By Laura Giebfried and Stanley R. Wells
Well, this novel is a fucking mess. The preview reminded me a bit of classic Agatha Christie mysteries, with a wealthy and estranged family gathered at a huge mansion on a remote island for the wake of the family matriarch. It lacked Christie’s charm, though, with every character being absurdly dislikeable, but I often find that entertaining as well. It was sort of refreshing for the protagonist—bribed/extorted by one of the family siblings into serving as a maid for the wake for mysterious reasons—to explain that everyone finds her “difficult” and for me to agree with everyone. (As a 29-year-old woman trying to get her doctorate in the 1950s, it would have been very easy to sympathize that the cards were very much stacked against her if she herself hadn’t been quite so unpleasant.)
What I found less entertaining was the glimpses of unpleasantness from the author herself. One character is overweight, which is referenced in just about every scene, and seems an especially shallow descriptor since her true defining feature, along with the other members of the family, seems to be a cartoonishly psychotic temper. If a woman is threatening me with mortal harm, her body weight is the least of my concerns. In addition to adding an ugly layer of fat phobia to an already unpleasant novel, the constant digs quickly became tiresome and clichéd.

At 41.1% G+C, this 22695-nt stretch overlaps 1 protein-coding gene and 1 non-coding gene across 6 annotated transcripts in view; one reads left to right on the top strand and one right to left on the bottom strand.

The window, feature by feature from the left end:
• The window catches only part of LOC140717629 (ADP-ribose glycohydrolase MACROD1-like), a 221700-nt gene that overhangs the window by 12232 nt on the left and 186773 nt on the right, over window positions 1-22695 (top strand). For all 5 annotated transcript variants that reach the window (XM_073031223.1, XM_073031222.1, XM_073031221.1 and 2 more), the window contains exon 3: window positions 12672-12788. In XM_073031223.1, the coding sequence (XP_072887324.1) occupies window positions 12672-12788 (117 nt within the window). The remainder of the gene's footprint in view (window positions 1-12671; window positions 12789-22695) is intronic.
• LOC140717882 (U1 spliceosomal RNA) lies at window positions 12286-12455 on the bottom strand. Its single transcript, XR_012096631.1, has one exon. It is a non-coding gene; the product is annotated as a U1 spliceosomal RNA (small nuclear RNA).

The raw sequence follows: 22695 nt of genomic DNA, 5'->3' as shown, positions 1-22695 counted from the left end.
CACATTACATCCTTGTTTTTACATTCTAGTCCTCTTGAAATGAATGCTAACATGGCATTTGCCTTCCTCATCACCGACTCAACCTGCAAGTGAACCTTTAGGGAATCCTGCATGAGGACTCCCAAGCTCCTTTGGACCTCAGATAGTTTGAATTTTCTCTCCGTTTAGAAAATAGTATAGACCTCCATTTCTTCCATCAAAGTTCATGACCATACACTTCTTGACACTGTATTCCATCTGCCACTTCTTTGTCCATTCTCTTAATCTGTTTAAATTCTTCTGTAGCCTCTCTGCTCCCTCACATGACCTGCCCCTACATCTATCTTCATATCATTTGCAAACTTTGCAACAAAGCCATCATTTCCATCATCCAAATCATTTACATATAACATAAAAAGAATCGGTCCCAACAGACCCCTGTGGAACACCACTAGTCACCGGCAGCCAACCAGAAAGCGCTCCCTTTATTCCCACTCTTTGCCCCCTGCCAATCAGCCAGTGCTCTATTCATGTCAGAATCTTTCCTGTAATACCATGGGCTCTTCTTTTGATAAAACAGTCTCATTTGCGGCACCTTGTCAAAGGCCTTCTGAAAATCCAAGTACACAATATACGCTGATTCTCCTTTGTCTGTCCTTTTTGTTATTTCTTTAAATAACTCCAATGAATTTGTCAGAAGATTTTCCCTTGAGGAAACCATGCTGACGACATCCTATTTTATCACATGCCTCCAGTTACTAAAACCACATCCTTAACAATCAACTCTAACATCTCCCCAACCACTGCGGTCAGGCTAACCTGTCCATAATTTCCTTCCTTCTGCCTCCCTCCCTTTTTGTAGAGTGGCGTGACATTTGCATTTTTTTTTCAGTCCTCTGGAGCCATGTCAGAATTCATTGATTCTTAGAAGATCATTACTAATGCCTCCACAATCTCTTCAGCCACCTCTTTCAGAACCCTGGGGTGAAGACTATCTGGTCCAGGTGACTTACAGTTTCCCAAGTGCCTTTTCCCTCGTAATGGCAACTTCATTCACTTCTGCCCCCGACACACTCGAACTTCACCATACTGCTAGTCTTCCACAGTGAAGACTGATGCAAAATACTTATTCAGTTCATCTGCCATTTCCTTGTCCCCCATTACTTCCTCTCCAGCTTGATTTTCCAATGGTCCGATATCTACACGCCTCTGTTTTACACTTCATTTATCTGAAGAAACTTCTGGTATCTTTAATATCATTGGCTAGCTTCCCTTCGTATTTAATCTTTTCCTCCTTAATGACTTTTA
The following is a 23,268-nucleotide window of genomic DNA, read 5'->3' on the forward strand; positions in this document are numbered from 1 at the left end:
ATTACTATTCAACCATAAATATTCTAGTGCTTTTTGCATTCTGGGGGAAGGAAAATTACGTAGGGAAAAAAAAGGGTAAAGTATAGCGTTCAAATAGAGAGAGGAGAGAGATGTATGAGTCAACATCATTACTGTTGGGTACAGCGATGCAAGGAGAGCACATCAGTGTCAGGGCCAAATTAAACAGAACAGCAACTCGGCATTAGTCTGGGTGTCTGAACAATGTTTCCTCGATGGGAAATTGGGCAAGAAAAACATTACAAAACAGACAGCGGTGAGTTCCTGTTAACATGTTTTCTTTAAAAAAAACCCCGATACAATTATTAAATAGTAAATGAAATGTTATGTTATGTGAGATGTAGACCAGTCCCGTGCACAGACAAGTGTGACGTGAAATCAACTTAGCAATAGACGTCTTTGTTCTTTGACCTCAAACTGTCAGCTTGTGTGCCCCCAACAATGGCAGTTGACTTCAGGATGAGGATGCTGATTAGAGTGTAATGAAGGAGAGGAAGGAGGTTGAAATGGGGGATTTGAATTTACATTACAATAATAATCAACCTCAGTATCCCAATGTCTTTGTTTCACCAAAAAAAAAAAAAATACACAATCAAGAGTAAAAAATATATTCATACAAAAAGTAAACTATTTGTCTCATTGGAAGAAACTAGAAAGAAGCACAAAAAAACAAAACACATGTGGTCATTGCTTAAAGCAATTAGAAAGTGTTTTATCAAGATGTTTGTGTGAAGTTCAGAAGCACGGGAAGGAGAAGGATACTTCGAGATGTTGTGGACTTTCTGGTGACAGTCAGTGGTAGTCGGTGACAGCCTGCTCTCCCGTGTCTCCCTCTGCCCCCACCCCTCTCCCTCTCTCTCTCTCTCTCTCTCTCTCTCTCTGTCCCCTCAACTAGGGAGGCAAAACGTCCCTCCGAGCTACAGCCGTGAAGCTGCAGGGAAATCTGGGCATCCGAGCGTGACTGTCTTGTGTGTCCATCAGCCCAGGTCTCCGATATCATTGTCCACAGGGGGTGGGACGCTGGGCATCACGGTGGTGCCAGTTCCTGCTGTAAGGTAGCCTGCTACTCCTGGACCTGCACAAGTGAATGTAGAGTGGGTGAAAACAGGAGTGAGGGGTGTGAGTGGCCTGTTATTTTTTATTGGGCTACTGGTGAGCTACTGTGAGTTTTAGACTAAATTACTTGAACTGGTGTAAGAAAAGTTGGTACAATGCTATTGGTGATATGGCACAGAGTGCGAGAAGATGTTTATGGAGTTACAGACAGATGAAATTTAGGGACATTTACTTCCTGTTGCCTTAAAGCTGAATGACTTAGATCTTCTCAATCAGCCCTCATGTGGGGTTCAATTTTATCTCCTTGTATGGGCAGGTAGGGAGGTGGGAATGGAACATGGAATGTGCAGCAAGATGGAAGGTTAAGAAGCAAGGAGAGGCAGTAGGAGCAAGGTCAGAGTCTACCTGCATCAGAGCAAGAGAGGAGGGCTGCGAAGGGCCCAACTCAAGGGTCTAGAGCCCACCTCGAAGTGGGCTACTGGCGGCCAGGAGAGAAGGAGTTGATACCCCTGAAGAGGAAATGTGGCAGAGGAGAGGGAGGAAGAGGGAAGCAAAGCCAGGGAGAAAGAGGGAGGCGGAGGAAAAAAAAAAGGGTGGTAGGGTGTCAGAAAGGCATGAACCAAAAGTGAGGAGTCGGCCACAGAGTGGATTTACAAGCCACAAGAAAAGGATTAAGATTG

Once the characters and scene were set and the murder committed, the plot really started to go off the rails. There’s a chapter in most mysteries where the detective is stumped and just sort of runs through wild conjectures. They usually write themselves a list to help order their thoughts and get back on track, but this protagonist seemed to just decide to go with the wild conjectures approach the whole way through. The characters all jumping from suspicion to suspicion, based solely on the newest ‘clue’ made me feel a little unmoored as well, so I guess you could say that the author created an atmosphere of sorts.